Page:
Bennett S. LeBow

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Bennett S. LeBow is an American business magnate, financier, and philanthropist. He is also the former Chairman of the Board and CEO of Borders Group, an international bookseller based in Ann Arbor, Michigan and Chairman of the Board of Vector Group, a holding company primarily involved in the manufacturing of cigarette products which is listed on the New York Stock Exchange.

Education and career[edit]

LeBow, a native of Philadelphia, Pennsylvania graduated from Drexel University in 1960 with a degree in electrical engineering. LeBow then went on to graduate school at Princeton University. Before completing his degree, LeBow left Princeton and joined the army where he installed early data systems at the Pentagon. LeBow's first foray into business occurred in the 1960s when he started a computer company to continue his Pentagon project. LeBow eventually sold the business in 1971 for a profit and became a full-time investor. LeBow went on to purchase many companies including: Western Union, Information Displays, MAI Basic Four, Liggett Group and Brigham's Ice Cream.

LeBow also started the SkyBox International trading card company and eventually sold the business to Marvel.

Cigarettes and litigation[edit]

In 1996, while under his leadership, Liggett Group broke ranks with the rest of the US tobacco industry, including Philip Morris, Brown and Williamson, RJR Nabisco, Loews and Lorillard, when he announced that Liggett would settle the Medicaid tobacco suits brought by forty state attorneys general. Liggett publicly announced that smoking is addictive and causes cancer and other health ailments, turned over long-secret tobacco industry documents, disclosed its ingredients, and testified against the industry. Liggett was the first cigarette company to voluntarily put the label "Nicotine is Addictive" on their product.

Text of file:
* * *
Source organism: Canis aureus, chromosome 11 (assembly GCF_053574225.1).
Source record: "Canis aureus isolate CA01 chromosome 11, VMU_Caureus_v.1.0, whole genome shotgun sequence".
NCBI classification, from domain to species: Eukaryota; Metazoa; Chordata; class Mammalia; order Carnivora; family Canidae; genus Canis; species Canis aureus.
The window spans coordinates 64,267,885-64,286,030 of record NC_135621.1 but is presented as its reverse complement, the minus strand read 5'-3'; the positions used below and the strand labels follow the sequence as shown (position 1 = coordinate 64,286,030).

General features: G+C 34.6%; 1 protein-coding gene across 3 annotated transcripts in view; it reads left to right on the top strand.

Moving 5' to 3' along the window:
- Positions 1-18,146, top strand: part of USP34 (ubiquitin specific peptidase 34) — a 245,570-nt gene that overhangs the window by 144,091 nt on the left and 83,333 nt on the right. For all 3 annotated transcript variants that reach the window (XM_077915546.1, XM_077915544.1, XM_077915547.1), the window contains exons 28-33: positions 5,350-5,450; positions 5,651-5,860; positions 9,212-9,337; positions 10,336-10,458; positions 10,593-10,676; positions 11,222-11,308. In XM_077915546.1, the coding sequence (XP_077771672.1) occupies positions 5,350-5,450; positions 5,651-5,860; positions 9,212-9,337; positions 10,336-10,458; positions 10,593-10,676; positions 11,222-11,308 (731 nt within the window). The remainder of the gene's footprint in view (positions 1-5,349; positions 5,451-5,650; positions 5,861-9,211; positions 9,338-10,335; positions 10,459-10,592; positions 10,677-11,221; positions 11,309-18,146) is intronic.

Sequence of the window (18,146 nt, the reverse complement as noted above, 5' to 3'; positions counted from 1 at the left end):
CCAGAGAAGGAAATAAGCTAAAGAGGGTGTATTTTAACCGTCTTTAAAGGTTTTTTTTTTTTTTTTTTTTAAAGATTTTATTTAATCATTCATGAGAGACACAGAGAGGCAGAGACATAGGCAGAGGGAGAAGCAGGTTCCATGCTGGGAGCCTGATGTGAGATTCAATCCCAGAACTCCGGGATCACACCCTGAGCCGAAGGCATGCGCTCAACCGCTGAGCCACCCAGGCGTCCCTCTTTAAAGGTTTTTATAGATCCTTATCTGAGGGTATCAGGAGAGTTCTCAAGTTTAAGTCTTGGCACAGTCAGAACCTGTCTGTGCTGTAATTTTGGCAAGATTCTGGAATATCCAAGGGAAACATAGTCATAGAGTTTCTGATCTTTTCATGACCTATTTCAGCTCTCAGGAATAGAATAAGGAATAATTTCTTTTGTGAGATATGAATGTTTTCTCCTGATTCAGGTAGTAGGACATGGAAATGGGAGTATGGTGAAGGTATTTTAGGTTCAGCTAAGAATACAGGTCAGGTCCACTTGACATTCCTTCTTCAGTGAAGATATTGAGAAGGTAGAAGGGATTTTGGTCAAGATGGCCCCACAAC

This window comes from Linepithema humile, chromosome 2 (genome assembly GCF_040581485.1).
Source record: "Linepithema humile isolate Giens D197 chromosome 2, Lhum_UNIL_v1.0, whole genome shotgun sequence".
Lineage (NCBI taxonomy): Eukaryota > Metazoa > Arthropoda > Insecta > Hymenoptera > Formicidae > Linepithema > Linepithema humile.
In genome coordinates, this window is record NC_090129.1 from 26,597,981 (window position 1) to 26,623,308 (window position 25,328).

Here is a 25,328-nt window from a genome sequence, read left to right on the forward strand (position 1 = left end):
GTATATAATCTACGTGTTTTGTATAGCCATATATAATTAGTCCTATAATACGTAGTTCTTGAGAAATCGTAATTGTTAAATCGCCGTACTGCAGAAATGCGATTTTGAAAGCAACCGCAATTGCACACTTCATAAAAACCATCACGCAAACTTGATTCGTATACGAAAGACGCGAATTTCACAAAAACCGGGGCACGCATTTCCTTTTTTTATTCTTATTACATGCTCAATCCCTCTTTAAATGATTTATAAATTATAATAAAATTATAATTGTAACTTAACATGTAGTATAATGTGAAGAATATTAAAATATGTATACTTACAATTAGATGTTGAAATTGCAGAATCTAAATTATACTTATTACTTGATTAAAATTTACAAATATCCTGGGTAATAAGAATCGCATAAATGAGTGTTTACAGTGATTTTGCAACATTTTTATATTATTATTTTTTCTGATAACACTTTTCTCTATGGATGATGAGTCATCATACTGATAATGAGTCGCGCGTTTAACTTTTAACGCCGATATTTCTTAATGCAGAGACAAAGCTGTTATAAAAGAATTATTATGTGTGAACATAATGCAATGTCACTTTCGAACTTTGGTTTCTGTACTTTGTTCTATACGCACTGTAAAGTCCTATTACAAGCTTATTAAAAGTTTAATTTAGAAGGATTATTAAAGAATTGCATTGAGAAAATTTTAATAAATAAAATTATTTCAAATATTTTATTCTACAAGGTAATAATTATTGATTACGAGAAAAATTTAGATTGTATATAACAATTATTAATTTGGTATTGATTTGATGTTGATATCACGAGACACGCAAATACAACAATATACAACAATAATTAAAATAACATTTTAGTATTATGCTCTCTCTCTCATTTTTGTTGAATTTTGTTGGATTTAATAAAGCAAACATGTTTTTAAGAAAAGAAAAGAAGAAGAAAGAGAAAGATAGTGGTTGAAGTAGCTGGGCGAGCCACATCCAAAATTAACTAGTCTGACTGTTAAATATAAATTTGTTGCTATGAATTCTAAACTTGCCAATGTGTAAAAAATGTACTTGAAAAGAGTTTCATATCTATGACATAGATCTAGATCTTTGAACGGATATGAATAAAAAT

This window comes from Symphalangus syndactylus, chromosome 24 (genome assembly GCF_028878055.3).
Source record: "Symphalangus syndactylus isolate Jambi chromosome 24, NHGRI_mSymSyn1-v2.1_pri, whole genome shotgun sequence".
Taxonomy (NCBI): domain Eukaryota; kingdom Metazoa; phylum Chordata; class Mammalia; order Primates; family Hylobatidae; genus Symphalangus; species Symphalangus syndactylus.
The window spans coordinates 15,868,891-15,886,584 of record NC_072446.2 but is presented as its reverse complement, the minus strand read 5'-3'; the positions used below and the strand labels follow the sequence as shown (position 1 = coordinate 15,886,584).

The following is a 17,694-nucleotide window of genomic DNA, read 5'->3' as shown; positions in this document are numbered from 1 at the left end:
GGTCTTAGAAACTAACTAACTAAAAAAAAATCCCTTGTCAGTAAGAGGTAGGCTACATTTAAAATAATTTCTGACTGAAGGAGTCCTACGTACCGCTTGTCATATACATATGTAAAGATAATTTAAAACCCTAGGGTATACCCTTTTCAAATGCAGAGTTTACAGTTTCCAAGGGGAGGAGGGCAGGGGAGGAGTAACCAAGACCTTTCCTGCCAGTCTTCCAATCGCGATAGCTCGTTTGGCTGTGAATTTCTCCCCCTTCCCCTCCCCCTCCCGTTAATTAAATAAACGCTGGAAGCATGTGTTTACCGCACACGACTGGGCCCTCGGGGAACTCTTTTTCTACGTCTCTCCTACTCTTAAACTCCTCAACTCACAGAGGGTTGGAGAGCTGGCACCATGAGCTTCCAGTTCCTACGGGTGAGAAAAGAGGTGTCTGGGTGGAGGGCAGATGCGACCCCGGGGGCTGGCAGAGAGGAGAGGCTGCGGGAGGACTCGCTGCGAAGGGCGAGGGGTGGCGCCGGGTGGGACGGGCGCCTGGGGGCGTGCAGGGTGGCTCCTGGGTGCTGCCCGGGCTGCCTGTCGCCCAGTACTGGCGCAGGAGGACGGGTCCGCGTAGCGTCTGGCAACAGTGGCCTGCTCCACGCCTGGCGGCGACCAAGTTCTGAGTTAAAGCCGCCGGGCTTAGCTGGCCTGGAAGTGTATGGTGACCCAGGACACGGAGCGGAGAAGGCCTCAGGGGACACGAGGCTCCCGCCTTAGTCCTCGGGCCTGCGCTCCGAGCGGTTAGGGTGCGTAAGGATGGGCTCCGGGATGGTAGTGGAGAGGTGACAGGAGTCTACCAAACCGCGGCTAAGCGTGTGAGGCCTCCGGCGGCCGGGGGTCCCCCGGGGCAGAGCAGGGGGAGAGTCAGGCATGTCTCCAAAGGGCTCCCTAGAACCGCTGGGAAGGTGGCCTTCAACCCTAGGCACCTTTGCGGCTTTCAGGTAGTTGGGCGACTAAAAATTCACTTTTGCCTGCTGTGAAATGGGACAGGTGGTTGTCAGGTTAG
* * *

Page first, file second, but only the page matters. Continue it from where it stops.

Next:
LeBow's actions were pivotal to the government in their signing of the Master Settlement Agreement. In addition to this, LeBow was honored with a proclamation by Florida Governor Lawton Chiles for his "invaluable assistance" in helping Florida achieve its historic $11.3 billion settlement with the tobacco industry. Following this presentation, Lebow and Mr. Chiles addressed a group of students, who "saved their toughest questions for Liggett Group chief Bennett Lebow of Miami". One student asked, "If you want to be a watchdog of the industry, why not get out altogether and stop making cigarettes?" to which he responded that if he did, others would continue.[1] LeBow also developed, through Vector Tobacco Inc., the nicotine-free cigarette Quest (cigarette) which is a cigarette designed to help people quit smoking.[2] Also that year LeBow teamed up with corporate raider Carl Icahn to make a bid for RJR Nabisco. In response to this proposed spin-off of Nabisco from RJR Reynolds, tobacco industry analyst Ellen Barabas stated that "I think there are people who would support a spin-off of Nabisco, but not by Lebow. One of the prime factors was Lebows dubious reputation as a manager. In 1994 his shareholders sued him, claiming he had taken millions of dollars in improper loans; Lebow settled out of court." [3] According to court documents, Liggett, while under LeBow's leadership, "engage(d) in marketing tactics that appeal to youths, such as couponing, sampling, and “buy one get one free” offers for its cigarettes, and advertise(d) in magazines with substantial youth readership."[4]

Lebow has stated that since cigarettes are a legal product, he does not care whether they cause cancer.[5]

Present[edit]

In May 2010, following a major stock investment, he became a member of the Board of Directors at Borders Group Inc. and was immediately elected Chairman of the Board, replacing Mick McGuire, who resigned.[6] In June 2010, LeBow became CEO of Borders Group Inc..

LeBow is also Chairman of the Board of Vector Group, the holding company for Liggett Group, Vector Tobacco, New Valley LLC, and Douglas Elliman.

LeBow is also a large supporter of his alma mater, Drexel University. In 1998, Drexel's College of Business and Administration was named the Bennett S. LeBow College of Business in his honor after a contribution of $10 million to the university.[7] Further, he endowed the Bennett S. LeBow Engineering Center, a state-of-the-art facility that houses Drexel's College of Engineering. In November 2010, the 72-year-old West Philadelphia native contributed $45 million for the construction of a new facility for the LeBow College of Business — the 12th largest gift to any US business school, and the biggest ever to Drexel University.[8]

In 2011, LeBow was named the nation's 23rd largest charitable donor by The Chronicle of Philanthropy for donating more than $49 million to charitable causes.[9]

In 2009, LeBow made a $10,000 campaign contribution to Manhattan District Attorney candidate Leslie Crocker Snyder, whose law firm - Kasowitz, Benson, Torres & Friedman - had represented the Liggett Group in smoking and health litigation since 1996.[10]